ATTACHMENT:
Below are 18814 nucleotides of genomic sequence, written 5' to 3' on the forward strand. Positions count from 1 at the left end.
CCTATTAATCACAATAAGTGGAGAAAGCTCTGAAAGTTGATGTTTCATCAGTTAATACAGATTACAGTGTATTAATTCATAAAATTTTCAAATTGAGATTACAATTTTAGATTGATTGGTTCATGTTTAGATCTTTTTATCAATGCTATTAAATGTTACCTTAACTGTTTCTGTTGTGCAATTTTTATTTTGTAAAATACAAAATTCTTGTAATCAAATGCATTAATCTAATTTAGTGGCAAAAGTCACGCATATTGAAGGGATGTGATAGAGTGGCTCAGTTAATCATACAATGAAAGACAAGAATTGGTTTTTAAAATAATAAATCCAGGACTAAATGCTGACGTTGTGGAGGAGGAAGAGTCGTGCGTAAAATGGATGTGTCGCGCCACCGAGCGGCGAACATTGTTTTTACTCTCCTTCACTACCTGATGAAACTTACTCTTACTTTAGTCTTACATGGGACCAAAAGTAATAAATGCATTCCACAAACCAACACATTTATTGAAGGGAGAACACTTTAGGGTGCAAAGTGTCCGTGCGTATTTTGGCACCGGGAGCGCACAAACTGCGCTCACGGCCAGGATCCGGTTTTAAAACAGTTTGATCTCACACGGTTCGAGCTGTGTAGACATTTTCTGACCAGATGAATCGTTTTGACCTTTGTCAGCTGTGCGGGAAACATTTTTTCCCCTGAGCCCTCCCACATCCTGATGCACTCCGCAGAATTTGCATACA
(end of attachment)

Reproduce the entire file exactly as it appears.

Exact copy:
Below are 18814 nucleotides of genomic sequence, written 5' to 3' on the forward strand. Positions count from 1 at the left end.
CCTATTAATCACAATAAGTGGAGAAAGCTCTGAAAGTTGATGTTTCATCAGTTAATACAGATTACAGTGTATTAATTCATAAAATTTTCAAATTGAGATTACAATTTTAGATTGATTGGTTCATGTTTAGATCTTTTTATCAATGCTATTAAATGTTACCTTAACTGTTTCTGTTGTGCAATTTTTATTTTGTAAAATACAAAATTCTTGTAATCAAATGCATTAATCTAATTTAGTGGCAAAAGTCACGCATATTGAAGGGATGTGATAGAGTGGCTCAGTTAATCATACAATGAAAGACAAGAATTGGTTTTTAAAATAATAAATCCAGGACTAAATGCTGACGTTGTGGAGGAGGAAGAGTCGTGCGTAAAATGGATGTGTCGCGCCACCGAGCGGCGAACATTGTTTTTACTCTCCTTCACTACCTGATGAAACTTACTCTTACTTTAGTCTTACATGGGACCAAAAGTAATAAATGCATTCCACAAACCAACACATTTATTGAAGGGAGAACACTTTAGGGTGCAAAGTGTCCGTGCGTATTTTGGCACCGGGAGCGCACAAACTGCGCTCACGGCCAGGATCCGGTTTTAAAACAGTTTGATCTCACACGGTTCGAGCTGTGTAGACATTTTCTGACCAGATGAATCGTTTTGACCTTTGTCAGCTGTGCGGGAAACATTTTTTCCCCTGAGCCCTCCCACATCCTGATGCACTCCGCAGAATTTGCATACA